Other countries in the region — such as the United Arab Emirates — also have ScanEagle drones in their fleets.
Cmdr. Jason Salata, a spokesman for the U.S. Navy's 5th Fleet in Bahrain, said ScanEagles operated by the Navy "have been lost into the water" over the years, but there is no "record of that occurring most recently."
The Iranian announcement did not give details on the time or location of the claimed drone capture.
It's certain, however, to be portrayed by Tehran as another bold challenge to U.S. reconnaissance efforts in the region. Last month, the Pentagon said a drone came under Iranian fire in the Gulf but was not harmed. A year ago, Iran managed to bring down an unmanned CIA spy drone possibly coming from Afghanistan.
Iran also has recently alleged repeated airspace violations by U.S. drones, which Washington denies.
"The U.S. Navy has fully accounted for all unmanned air vehicles operating in the Middle East region," said Salata. "Our operations in the Gulf are confined to internationally recognized waters and airspace."
Iran claimed it captured the drone after it entered Iranian airspace. A report on state TV quoted the navy chief of Iran's powerful Revolutionary Guard, Gen. Ali Fadavi, as saying the Iranian forces caught the "intruding" drone, which had apparently taken off from a U.S. aircraft carrier.
"The U.S. drone, which was conducting a reconnaissance flight and gathering data over the Persian Gulf in the past few days, was captured by the Guard's navy air defense unit as soon as it entered Iranian airspace," Fadavi said. "Such drones usually take off from large warships."
Al-Alam, the Iranian state TV's Arabic-language channel, showed two Guard commanders examining what appeared to be an intact ScanEagle drone. It was not immediately clear if that was the same drone Iran claimed to have captured.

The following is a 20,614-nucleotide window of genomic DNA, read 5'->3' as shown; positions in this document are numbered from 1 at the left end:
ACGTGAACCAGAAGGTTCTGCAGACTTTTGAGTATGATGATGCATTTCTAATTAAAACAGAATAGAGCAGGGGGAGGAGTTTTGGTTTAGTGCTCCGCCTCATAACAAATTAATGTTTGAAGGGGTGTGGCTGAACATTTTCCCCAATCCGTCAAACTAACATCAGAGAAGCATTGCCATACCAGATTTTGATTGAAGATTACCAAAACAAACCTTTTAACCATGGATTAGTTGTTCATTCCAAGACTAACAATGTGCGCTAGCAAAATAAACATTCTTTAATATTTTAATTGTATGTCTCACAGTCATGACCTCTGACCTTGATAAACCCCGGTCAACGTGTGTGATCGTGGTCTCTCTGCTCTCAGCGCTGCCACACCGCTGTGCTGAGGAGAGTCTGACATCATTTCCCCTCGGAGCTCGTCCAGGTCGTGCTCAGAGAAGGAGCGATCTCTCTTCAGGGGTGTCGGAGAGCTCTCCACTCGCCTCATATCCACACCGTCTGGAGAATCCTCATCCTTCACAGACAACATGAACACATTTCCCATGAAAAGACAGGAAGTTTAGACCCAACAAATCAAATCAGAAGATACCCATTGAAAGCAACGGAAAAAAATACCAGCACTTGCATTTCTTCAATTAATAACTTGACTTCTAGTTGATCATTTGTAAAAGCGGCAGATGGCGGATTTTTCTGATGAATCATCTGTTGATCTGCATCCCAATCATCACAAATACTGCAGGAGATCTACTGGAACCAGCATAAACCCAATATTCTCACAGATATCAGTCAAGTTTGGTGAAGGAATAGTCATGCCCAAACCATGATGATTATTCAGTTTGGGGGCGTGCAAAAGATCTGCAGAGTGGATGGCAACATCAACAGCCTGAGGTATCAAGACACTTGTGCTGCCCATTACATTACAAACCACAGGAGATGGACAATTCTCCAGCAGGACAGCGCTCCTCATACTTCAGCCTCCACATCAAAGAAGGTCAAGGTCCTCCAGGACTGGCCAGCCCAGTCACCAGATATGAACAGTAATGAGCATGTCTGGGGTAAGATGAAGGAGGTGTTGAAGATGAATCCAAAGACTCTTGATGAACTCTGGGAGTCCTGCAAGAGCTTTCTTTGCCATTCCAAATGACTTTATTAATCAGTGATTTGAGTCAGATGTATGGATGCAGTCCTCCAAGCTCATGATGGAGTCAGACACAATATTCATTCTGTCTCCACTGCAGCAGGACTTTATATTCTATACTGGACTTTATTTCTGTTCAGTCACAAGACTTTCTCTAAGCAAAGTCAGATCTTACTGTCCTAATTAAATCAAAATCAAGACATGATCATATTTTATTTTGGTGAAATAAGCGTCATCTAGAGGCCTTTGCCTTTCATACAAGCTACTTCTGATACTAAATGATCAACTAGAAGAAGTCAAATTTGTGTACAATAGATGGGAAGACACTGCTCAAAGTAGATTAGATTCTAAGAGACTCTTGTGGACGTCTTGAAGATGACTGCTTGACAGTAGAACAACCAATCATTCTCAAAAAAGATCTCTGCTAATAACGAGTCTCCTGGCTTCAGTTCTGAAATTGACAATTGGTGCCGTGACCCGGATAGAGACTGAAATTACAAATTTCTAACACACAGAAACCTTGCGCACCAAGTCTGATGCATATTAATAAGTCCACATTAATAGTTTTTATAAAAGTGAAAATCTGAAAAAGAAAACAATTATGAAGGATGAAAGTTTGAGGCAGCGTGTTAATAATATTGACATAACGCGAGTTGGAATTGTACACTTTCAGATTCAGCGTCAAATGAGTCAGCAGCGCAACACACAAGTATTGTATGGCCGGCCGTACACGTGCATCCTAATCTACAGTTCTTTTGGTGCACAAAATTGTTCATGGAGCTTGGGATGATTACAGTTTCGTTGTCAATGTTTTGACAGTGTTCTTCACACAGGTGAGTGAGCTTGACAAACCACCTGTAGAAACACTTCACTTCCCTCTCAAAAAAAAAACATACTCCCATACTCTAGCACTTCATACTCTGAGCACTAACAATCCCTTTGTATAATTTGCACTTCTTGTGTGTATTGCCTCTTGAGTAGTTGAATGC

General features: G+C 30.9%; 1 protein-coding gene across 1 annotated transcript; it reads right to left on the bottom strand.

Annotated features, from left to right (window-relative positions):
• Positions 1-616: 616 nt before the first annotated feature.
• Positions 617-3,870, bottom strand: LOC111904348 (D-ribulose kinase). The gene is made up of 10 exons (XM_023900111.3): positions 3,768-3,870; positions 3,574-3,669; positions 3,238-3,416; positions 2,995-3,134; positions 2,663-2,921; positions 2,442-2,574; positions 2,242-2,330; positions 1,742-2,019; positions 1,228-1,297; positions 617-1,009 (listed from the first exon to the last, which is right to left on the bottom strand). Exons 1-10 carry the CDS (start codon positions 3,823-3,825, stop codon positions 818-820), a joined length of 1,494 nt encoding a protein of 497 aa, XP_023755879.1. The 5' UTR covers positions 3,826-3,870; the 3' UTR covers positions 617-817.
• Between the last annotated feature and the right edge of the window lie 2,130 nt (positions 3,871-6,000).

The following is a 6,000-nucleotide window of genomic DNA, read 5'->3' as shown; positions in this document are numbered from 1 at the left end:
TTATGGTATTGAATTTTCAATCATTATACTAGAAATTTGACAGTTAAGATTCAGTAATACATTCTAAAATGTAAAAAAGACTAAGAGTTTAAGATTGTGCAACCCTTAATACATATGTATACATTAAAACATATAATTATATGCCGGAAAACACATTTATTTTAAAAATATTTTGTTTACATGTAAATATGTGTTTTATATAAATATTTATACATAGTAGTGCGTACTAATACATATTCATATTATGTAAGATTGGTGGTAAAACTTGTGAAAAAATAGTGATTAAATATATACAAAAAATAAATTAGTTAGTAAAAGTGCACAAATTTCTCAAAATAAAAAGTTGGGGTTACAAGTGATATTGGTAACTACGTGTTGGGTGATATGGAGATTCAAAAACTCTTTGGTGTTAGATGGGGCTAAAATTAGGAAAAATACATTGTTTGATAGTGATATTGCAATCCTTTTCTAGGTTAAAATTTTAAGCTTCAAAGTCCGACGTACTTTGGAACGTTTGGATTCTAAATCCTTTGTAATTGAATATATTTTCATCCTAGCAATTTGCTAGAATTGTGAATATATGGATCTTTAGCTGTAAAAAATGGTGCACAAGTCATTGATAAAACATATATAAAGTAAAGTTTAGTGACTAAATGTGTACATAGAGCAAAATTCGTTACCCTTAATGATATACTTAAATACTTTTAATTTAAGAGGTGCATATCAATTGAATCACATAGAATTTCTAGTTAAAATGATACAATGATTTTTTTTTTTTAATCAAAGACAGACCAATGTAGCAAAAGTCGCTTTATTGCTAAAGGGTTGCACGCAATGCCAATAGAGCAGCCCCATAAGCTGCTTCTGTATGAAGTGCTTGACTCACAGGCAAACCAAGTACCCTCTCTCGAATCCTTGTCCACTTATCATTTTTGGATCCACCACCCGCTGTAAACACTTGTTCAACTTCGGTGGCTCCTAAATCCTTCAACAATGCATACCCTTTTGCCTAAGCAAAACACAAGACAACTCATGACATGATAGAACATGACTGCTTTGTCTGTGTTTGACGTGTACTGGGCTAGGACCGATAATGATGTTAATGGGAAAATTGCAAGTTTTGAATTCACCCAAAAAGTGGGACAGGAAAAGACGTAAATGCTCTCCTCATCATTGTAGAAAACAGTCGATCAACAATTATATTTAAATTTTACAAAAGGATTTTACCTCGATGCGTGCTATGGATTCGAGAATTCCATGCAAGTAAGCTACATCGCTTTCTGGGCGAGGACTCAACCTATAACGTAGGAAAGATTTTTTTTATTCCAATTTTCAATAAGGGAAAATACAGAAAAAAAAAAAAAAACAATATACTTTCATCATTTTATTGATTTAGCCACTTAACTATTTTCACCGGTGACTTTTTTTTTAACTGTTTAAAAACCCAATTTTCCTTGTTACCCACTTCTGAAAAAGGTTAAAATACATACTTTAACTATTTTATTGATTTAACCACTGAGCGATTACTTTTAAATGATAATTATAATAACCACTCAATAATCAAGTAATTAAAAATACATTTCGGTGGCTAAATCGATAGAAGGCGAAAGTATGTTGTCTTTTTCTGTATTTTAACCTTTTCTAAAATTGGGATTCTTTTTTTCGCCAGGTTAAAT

In the footage, the two men then point to a huge map of the Persian Gulf in the background, showing the drone's alleged path of entry into Iranian airspace.
"We shall trample on the U.S," was printed over the map in Farsi and English next to the Guard's emblem.
If true, the seizure of the drone would be the third reported incident involving Iran and U.S. drones in the past two years.
Last month, Iran claimed that a U.S. drone had violated its airspace. Pentagon said the unmanned aircraft came under fire — at least twice but was not hit — and that the Predator was over international waters.
The Nov. 1 shooting in the Gulf was unprecedented, and further escalated tensions between the United States and Iran, which is under international sanctions over its suspect nuclear program. Tehran denies it's pursuing a nuclear weapon and insists its program is for peaceful purposes only.
In late 2011, Iran claimed it brought down a CIA spy drone after it entered Iranian airspace from its eastern borders with Afghanistan and Pakistan. The RQ-170 Sentinel drone, which is equipped with stealth technology, was captured almost intact. Tehran later said it recovered data from the top-secret drone.
In the case of the Sentinel, after initially saying only that a drone had been lost near the Afghan-Iran border, American officials eventually confirmed it had been monitoring Iran's military and nuclear facilities. Washington asked for it back but Iran refused, and instead released photos of Iranian officials studying the aircraft.
The U.S and its allies believe Iran is pursuing a nuclear weapon. Iran denies the charge, saying its nuclear activities are for peaceful purposes only, such as power generation and cancer treatment.
Iran meanwhile, has claimed advanced in drone technology.
In November, Iranian media reported that the country had produced a domestically-made drone capable of hovering. Earlier, Iran said it obtained images of sensitive Israeli bases taken by a drone that was launched by Lebanon's Hezbollah and downed by Israel.
Iran also claimed other drones made dozens of apparently undetected flights into Israeli airspace from Lebanon in recent years. Israel has rejected the Iranian assertions.